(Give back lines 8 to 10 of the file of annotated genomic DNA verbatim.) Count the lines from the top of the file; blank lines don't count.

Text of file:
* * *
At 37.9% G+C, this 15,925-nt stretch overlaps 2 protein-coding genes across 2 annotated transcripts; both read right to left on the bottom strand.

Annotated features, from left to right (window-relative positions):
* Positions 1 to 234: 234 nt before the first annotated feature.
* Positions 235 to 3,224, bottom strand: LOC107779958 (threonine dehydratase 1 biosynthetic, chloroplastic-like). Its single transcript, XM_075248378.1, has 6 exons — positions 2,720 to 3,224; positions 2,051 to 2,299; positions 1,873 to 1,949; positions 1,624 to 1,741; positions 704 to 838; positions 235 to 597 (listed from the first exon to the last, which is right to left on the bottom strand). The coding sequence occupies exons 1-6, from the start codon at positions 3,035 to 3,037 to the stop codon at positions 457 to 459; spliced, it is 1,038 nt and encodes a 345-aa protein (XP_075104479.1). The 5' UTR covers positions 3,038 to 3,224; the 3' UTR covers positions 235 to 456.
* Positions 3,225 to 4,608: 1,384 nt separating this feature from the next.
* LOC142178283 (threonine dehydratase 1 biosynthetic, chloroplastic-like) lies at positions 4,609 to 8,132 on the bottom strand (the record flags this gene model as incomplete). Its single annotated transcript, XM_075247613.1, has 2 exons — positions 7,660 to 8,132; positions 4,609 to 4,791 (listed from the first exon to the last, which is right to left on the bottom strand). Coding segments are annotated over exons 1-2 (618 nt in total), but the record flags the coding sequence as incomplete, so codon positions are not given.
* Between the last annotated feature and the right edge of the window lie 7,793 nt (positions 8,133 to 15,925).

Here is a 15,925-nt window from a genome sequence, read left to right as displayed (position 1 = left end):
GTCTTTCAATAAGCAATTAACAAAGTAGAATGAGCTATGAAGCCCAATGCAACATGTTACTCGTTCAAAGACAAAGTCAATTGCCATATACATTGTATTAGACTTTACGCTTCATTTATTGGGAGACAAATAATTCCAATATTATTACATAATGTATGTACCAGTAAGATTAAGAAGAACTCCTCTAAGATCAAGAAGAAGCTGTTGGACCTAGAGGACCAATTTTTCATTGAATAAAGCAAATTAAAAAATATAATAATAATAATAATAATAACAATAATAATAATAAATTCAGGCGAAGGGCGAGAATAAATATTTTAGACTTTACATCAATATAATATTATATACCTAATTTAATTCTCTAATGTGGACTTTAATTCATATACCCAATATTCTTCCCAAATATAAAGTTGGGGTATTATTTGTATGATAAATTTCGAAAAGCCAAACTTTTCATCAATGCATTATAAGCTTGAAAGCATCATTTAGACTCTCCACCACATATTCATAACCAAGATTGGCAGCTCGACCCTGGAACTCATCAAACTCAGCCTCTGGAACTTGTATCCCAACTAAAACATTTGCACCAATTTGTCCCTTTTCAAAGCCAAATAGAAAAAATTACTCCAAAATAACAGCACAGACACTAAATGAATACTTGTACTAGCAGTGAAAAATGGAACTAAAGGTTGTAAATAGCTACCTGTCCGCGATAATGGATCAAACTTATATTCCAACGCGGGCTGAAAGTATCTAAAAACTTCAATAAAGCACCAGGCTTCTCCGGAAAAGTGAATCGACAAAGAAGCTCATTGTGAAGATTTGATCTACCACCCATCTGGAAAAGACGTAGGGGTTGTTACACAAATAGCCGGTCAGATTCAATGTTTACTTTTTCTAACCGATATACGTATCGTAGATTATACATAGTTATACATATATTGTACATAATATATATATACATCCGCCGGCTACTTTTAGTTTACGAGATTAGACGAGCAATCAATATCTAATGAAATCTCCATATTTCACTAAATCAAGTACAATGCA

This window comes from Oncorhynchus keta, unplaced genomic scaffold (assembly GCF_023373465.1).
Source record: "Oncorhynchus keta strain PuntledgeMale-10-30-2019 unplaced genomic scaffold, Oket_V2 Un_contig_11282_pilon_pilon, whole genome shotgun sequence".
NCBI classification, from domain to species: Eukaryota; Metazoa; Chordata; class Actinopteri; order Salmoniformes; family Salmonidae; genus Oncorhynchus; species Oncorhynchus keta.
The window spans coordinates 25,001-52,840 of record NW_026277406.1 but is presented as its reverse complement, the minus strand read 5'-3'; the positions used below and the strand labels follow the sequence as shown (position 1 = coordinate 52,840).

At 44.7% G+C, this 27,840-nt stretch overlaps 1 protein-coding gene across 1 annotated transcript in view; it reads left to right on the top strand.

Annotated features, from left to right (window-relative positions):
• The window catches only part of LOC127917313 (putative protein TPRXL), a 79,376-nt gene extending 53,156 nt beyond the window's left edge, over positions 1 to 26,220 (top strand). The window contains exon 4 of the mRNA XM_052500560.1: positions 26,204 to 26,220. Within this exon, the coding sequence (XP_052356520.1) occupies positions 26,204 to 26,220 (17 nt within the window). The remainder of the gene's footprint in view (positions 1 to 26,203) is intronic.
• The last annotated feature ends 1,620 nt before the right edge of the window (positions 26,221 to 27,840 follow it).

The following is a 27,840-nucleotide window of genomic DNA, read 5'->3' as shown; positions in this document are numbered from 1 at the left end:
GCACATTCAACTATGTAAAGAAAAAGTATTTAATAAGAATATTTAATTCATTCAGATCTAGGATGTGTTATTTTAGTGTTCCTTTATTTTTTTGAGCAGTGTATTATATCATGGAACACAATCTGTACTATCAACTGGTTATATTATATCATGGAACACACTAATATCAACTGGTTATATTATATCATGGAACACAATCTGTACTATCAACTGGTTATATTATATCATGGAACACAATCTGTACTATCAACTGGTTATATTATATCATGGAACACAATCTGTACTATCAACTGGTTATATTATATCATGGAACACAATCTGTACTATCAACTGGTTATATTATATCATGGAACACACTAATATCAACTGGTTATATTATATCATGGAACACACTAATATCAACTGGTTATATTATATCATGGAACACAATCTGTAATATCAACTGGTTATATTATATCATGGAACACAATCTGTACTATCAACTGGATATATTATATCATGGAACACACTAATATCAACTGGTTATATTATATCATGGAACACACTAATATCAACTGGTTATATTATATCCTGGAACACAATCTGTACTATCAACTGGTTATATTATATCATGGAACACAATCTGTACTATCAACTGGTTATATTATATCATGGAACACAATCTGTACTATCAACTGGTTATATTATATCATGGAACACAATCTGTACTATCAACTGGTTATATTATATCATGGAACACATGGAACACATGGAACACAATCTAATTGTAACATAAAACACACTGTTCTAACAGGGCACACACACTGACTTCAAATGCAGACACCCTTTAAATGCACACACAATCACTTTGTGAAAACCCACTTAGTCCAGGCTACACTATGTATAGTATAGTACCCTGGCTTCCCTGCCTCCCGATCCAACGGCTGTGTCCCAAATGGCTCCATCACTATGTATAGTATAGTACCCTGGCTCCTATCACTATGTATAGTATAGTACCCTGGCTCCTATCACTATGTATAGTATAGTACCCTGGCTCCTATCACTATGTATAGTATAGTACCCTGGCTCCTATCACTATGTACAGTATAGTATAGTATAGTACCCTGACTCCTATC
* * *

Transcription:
Here is a 15,925-nt window from a genome sequence, read left to right as displayed (position 1 = left end):
GTCTTTCAATAAGCAATTAACAAAGTAGAATGAGCTATGAAGCCCAATGCAACATGTTACTCGTTCAAAGACAAAGTCAATTGCCATATACATTGTATTAGACTTTACGCTTCATTTATTGGGAGACAAATAATTCCAATATTATTACATAATGTATGTACCAGTAAGATTAAGAAGAACTCCTCTAAGATCAAGAAGAAGCTGTTGGACCTAGAGGACCAATTTTTCATTGAATAAAGCAAATTAAAAAATATAATAATAATAATAATAATAACAATAATAATAATAAATTCAGGCGAAGGGCGAGAATAAATATTTTAGACTTTACATCAATATAATATTATATACCTAATTTAATTCTCTAATGTGGACTTTAATTCATATACCCAATATTCTTCCCAAATATAAAGTTGGGGTATTATTTGTATGATAAATTTCGAAAAGCCAAACTTTTCATCAATGCATTATAAGCTTGAAAGCATCATTTAGACTCTCCACCACATATTCATAACCAAGATTGGCAGCTCGACCCTGGAACTCATCAAACTCAGCCTCTGGAACTTGTATCCCAACTAAAACATTTGCACCAATTTGTCCCTTTTCAAAGCCAAATAGAAAAAATTACTCCAAAATAACAGCACAGACACTAAATGAATACTTGTACTAGCAGTGAAAAATGGAACTAAAGGTTGTAAATAGCTACCTGTCCGCGATAATGGATCAAACTTATATTCCAACGCGGGCTGAAAGTATCTAAAAACTTCAATAAAGCACCAGGCTTCTCCGGAAAAGTGAATCGACAAAGAAGCTCATTGTGAAGATTTGATCTACCACCCATCTGGAAAAGACGTAGGGGTTGTTACACAAATAGCCGGTCAGATTCAATGTTTACTTTTTCTAACCGATATACGTATCGTAGATTATACATAGTTATACATATATTGTACATAATATATATATACATCCGCCGGCTACTTTTAGTTTACGAGATTAGACGAGCAATCAATATCTAATGAAATCTCCATATTTCACTAAATCAAGTACAATGCA

This window comes from Oncorhynchus keta, unplaced genomic scaffold (assembly GCF_023373465.1).